The investment implications of Russia’s invasion of Ukraine in the short-term are volatile markets, Kim Catechis, investment strategist at Franklin Templeton Investment Institute, told a webinar this week.
The Cboe Volatility Index (VIX) is currently at about 34.6, and its average in 2021 was 19.7, he noted. “Clearly, we’re going to have a lot of volatility ahead. I believe that oil and gas prices are going to trade in a relatively high range, probably for the next six-to-nine months.”
Gas prices in Europe will remain particularly high, as European countries have been importing large amounts of gas from Russia, and the inventories among European countries are low. As a result, they will have to restock in preparation for next winter and they will have to buy in the spot market, he explained.
The higher gas price will hurt European countries’ GDP, according to Catechis, “and at the moment, I think economists around the world are still figuring out exactly how much that could be.” The consensus appears to be around a hit of -0.3% to -0.5% on GDP growth.
The negative impact on European economies is not even larger, because the timing of the war comes after two years of Covid 19 pandemic, and in Europe, most governments have been active in supplying support to citizens. As a result of the financial support there are relatively high savings rate in large sections of society, Catechis said.
“So, the savings that they have at hand are probably higher than there would have been at the same time in 2019. And this is going to help them get through this inflationary pressure.”
Yet, Inflation is a major issue for investors this year, said Catechis, and hence “economic growth globally is going to be challenged”.
Central banks are in a particularly tight spot right now. The schedule that has been anticipated, in terms of the pace of rate rises is going to be slower, “as the wrong thing to do would be to start hammering an economy that’s already suffering because of energy prices climbing”.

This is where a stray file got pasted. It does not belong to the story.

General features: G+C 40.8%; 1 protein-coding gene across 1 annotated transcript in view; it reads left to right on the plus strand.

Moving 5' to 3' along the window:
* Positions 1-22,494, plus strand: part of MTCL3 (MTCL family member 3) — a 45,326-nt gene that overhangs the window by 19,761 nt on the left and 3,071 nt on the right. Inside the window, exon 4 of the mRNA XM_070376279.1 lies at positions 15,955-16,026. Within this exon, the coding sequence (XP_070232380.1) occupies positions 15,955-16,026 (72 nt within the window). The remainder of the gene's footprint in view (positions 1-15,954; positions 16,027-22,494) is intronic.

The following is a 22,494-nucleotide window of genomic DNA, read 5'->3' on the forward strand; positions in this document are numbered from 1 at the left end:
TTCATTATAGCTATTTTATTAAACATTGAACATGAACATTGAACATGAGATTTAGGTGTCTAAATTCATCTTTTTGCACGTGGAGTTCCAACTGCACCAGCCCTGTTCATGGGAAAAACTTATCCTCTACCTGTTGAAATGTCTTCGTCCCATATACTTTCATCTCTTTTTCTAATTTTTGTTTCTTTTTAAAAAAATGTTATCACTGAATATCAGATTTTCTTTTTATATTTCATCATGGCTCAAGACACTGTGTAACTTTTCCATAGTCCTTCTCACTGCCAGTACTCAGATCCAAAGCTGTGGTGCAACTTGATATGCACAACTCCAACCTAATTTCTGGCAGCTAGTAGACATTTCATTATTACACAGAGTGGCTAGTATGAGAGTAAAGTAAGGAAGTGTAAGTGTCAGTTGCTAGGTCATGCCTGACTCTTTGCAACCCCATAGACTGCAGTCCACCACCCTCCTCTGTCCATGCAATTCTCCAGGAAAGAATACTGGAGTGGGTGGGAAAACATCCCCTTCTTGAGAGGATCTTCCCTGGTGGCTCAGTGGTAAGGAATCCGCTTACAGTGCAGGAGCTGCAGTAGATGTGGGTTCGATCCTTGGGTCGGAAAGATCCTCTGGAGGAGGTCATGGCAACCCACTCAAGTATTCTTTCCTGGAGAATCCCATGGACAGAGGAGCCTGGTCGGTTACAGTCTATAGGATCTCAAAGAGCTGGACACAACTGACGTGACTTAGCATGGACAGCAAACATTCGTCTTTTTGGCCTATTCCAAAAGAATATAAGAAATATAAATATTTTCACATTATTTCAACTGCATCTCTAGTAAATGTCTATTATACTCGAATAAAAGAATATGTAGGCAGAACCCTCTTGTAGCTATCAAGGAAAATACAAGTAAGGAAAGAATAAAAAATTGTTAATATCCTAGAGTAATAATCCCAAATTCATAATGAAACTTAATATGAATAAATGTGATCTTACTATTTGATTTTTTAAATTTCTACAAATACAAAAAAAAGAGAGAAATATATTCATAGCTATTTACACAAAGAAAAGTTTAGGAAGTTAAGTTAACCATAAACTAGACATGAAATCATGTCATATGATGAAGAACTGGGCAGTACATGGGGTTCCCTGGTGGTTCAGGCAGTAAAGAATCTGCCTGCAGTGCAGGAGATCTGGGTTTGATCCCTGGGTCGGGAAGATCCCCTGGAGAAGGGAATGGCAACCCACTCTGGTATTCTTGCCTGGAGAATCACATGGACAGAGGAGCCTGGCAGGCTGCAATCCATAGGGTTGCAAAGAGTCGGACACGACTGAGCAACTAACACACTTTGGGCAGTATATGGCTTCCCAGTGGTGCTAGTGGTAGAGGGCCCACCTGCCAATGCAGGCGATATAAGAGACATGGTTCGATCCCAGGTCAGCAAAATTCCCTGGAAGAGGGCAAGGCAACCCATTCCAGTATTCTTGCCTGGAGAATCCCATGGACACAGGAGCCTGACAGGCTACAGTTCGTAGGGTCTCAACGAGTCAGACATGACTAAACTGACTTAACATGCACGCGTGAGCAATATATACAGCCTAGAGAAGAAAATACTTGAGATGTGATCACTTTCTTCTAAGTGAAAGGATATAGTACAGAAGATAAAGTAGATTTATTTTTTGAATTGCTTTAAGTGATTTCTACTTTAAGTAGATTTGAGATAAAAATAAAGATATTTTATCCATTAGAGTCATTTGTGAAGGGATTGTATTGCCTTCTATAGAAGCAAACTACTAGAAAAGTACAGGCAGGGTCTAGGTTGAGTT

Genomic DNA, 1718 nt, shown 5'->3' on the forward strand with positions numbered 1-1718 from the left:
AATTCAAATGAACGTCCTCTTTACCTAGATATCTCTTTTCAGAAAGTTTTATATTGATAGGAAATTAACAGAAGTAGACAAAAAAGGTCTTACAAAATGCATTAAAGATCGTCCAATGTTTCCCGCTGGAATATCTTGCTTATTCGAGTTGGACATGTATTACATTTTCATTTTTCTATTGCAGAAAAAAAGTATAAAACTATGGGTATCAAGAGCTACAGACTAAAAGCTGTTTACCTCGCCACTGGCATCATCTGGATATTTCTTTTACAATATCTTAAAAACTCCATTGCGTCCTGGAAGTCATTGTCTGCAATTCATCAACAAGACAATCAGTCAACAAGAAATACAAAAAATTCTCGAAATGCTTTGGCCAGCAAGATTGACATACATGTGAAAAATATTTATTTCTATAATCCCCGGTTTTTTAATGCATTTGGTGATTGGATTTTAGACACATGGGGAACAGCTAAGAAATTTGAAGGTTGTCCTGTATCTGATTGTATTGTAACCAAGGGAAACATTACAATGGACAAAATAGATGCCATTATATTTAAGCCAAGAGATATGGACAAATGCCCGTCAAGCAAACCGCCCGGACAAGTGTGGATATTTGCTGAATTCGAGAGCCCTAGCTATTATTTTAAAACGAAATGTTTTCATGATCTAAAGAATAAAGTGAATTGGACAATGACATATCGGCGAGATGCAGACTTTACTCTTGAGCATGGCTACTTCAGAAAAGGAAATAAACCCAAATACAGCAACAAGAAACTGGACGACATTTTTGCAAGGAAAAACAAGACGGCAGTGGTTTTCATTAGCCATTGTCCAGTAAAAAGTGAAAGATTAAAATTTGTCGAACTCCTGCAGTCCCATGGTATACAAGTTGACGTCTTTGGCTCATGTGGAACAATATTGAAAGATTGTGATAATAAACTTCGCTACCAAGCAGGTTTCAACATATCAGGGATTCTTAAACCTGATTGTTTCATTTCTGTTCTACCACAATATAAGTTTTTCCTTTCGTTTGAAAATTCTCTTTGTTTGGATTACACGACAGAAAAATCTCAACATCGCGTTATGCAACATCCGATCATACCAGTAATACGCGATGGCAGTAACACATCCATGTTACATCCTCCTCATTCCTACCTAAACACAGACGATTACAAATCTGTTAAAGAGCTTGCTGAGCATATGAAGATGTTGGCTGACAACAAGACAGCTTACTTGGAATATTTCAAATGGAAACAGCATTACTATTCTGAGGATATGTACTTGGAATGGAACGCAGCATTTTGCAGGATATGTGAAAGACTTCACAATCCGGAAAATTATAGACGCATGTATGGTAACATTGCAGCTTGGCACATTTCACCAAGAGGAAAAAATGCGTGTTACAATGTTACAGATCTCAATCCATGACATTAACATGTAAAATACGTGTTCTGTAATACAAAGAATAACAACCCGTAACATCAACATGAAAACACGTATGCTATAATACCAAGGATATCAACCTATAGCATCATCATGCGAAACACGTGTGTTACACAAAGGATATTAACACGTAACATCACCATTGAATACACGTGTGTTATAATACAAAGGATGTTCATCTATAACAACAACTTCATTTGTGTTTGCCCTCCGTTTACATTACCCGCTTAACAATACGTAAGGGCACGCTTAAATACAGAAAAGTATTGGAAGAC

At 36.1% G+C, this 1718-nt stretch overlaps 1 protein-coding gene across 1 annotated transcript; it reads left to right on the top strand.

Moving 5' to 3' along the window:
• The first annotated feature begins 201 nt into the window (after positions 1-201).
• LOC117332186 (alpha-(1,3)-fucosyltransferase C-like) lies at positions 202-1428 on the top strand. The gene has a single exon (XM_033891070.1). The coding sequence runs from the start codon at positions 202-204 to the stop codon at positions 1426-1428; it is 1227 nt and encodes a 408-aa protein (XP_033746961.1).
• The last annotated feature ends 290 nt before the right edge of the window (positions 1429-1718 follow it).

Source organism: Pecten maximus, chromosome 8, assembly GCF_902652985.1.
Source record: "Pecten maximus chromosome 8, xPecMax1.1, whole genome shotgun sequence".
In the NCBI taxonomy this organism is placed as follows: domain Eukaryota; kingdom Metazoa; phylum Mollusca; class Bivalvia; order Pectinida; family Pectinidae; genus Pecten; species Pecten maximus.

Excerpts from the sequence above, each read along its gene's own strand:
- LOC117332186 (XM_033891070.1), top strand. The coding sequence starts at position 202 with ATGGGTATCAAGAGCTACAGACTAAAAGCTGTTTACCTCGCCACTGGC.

In the longer term, Catechis believes that the severe sanctions could disconnect the West from Russia.
“Some people are recalling what happened when Crimea was invaded, and the stock market famously recovered six months later. This is different. What we’re seeing is a realignment of geopolitical expectations across Europe.”
The sanctions on Russia this time have come in quicker, tougher and are much more concerted in their delivery, Catechis said.
On the other hand, China is likely to expand its trading with Russia in the future. It is likely that China would buy more gas from Russia, as presumably, Europe is going to stop buying at some point, he said.
However, Moscow would have to accept that China will not pay European prices, as it will in effect be able to pay distressed prices because it knows that no other country can take the volume so easily, Catechis concluded.